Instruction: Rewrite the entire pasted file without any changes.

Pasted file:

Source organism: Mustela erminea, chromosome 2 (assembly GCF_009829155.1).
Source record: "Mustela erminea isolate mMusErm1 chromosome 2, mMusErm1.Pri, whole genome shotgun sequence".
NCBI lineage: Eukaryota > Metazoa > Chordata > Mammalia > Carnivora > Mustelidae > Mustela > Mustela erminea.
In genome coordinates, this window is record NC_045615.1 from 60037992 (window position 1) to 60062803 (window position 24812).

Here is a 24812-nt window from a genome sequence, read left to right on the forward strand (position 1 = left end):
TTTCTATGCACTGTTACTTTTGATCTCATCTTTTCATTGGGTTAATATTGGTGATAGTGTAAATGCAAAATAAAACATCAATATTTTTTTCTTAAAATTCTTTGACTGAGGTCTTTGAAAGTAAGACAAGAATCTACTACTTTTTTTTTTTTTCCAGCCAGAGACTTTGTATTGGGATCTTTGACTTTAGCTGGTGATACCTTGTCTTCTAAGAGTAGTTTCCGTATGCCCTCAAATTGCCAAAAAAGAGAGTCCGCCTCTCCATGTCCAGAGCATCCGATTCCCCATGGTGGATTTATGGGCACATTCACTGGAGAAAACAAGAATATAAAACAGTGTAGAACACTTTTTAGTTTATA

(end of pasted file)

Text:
Source organism: Mustela erminea, chromosome 2 (assembly GCF_009829155.1).
Source record: "Mustela erminea isolate mMusErm1 chromosome 2, mMusErm1.Pri, whole genome shotgun sequence".
NCBI lineage: Eukaryota > Metazoa > Chordata > Mammalia > Carnivora > Mustelidae > Mustela > Mustela erminea.
In genome coordinates, this window is record NC_045615.1 from 60037992 (window position 1) to 60062803 (window position 24812).

Here is a 24812-nt window from a genome sequence, read left to right on the forward strand (position 1 = left end):
TTTCTATGCACTGTTACTTTTGATCTCATCTTTTCATTGGGTTAATATTGGTGATAGTGTAAATGCAAAATAAAACATCAATATTTTTTTCTTAAAATTCTTTGACTGAGGTCTTTGAAAGTAAGACAAGAATCTACTACTTTTTTTTTTTTTCCAGCCAGAGACTTTGTATTGGGATCTTTGACTTTAGCTGGTGATACCTTGTCTTCTAAGAGTAGTTTCCGTATGCCCTCAAATTGCCAAAAAAGAGAGTCCGCCTCTCCATGTCCAGAGCATCCGATTCCCCATGGTGGATTTATGGGCACATTCACTGGAGAAAACAAGAATATAAAACAGTGTAGAACACTTTTTAGTTTATA